RiceTec expects improved seed availability for 2018

van mcneely ricetec
Van McNeely of RiceTec says the hybrid seed company increased seed production this season after selling out the past two years.

Although RiceTec doesn’t plan to introduce any new hybrids for 2018, the Houston, Texas-based company does expect to have significantly improved seed availability for next season.

“We’ve been sold out the last two years, so this year we made plans to increase production,” says Van McNeely, director of sales and technical services. “Currently, we’re about one-third harvested. Unfortunately, it started raining in South Texas. Before that, it looked like we would be on target, so we’ll see what happens after this rain. We hope it doesn’t stick around because that’s what hit us last year.”

Among the hybrids that RiceTec targeted for seed increase are 214 CL Gemini, a relatively new Clearfield hybrid with improved grain retention, and RT 7311 CL, a Clearfield version of the popular XL753 hybrid. Both of these exceed Clearfield XL745’s performance in the field.

Unlike inbred or conventional varieties, hybrids require two dissimilar parents, which are then crossed to create hybrid seed for growers. Having the parent lines adds another variable to seed production.

RiceTec’s current parent lines were developed for optimum performance in South Texas, although the company has new parent lines in the works that will grow elsewhere in the Mid-South, McNeely says.

“Fifteen years ago, we did seed production in Missouri, so this would allow us opportunities to get that far north,” he says. “Those parent lines are moving forward, and the hybrids that come out of them look outstanding. It will definitely reduce the risk for us.”

The FullPage platform

RiceTec also continues to move forward with its FullPage platform, a collaborative effort to develop imidazolinone herbicide-tolerant hybrids with Adama Agricultural Solutions. The FullPage trait was developed through conventional breeding techniques and is not a GMO or genetically modified organism.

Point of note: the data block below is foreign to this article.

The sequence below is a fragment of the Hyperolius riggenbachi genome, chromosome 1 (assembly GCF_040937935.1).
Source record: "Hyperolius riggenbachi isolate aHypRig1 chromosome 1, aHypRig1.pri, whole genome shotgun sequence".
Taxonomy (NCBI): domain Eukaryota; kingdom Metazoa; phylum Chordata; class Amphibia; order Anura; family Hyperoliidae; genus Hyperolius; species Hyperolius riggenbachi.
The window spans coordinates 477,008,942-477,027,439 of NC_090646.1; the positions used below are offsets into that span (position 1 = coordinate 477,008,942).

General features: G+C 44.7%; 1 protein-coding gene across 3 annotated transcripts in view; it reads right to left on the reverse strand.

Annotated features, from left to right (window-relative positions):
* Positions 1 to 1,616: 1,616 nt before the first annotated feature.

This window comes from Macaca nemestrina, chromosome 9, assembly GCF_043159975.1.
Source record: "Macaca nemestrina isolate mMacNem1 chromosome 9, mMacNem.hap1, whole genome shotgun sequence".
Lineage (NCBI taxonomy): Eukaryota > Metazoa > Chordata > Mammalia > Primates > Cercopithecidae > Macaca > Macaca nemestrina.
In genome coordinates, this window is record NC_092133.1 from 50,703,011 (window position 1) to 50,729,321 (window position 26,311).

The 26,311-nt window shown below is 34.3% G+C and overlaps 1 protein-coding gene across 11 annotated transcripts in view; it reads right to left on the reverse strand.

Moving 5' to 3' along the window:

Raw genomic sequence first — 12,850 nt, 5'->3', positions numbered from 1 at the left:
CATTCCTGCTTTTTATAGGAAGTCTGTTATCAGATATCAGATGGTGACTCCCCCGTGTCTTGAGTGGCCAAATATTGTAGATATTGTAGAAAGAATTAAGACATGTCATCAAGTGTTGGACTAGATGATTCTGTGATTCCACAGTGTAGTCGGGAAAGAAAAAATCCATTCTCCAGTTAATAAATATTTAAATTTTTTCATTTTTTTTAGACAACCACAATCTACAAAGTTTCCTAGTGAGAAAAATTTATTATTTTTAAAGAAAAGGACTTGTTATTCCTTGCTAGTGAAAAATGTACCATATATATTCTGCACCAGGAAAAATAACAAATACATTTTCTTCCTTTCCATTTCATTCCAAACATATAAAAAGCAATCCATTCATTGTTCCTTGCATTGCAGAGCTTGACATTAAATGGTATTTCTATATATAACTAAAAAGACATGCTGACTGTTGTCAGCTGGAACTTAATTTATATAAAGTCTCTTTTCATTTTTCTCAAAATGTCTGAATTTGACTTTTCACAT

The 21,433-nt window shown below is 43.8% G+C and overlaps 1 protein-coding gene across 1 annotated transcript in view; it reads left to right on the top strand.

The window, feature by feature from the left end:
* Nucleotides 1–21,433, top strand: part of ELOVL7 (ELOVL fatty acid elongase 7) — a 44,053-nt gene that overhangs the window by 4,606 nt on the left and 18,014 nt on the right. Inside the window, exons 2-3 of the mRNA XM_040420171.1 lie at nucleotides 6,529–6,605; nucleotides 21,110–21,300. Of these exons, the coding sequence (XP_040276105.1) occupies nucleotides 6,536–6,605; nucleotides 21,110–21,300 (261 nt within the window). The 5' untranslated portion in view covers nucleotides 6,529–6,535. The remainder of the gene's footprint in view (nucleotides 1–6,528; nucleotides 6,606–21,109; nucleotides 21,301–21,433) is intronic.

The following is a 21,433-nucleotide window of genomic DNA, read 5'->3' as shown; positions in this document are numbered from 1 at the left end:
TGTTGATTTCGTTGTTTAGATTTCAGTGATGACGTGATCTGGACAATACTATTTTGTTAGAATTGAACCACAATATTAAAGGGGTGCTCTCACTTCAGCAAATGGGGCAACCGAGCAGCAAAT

The RiceTec-developed trait will be paired with two ALS herbicides: Preface and Postscript from Adama.

Preface will be an imazethapyr with residual weed control. Postscript, which contains the active ingredient imazamox, has foliar activity and is designed more as a clean-up product or to control escapes later in the season.

In trials scattered over several locations, McNeely says the FullPage plots were sprayed with 3X to 4X rates of an imi herbicide without issues.

ricetec hybridsIn the past with Clearfield hybrids, he says he’s noticed flashing if the plants were under environmental stress at the time of application. The plants, which were stunted, eventually grew out of the problem and it didn’t appear to affect yields.

“What we’re seeing, at least with the preliminary data with the FullPage technology is it holds up under stresses better than the Clearfield system,” McNeely says.

RiceTec plans to put the FullPage technology in all of its elite germplasm — both current lines and future lines, he says.

“Any time you make that change, you need to make sure you’re not giving up anything else,” McNeely says. “We’re well underway looking at that. So far, it looks very positive, and we’re excited about it.”

Based on current progress, he expects significant volumes of FullPage hybrids for the 2019 season. RiceTec also will continue to offer Clearfield hybrids for at least the next several years.

ACCase-tolerant hybrids

Developing hybrids tolerant to ACCase herbicides is about a year behind the FullPage platform. The ACCase-tolerant system, which is yet unnamed, will be paired with an herbicide from Adama. This trait, too, was developed by RiceTec using conventional breeding and is not a GMO.

The ACCase system is designed to address ALS-resistant weedy rice as well as ALS-resistant barnyardgrass, McNeely says.

Much like RiceTec is approaching converting elite lines to the FullPage platform, the company also will incorporate the ACCase-tolerant trait into its elite germplasm.

Based on the current schedule, he expects significant volumes of ACCase-tolerant hybrids for the 2020 season.

— Vicky Boyd

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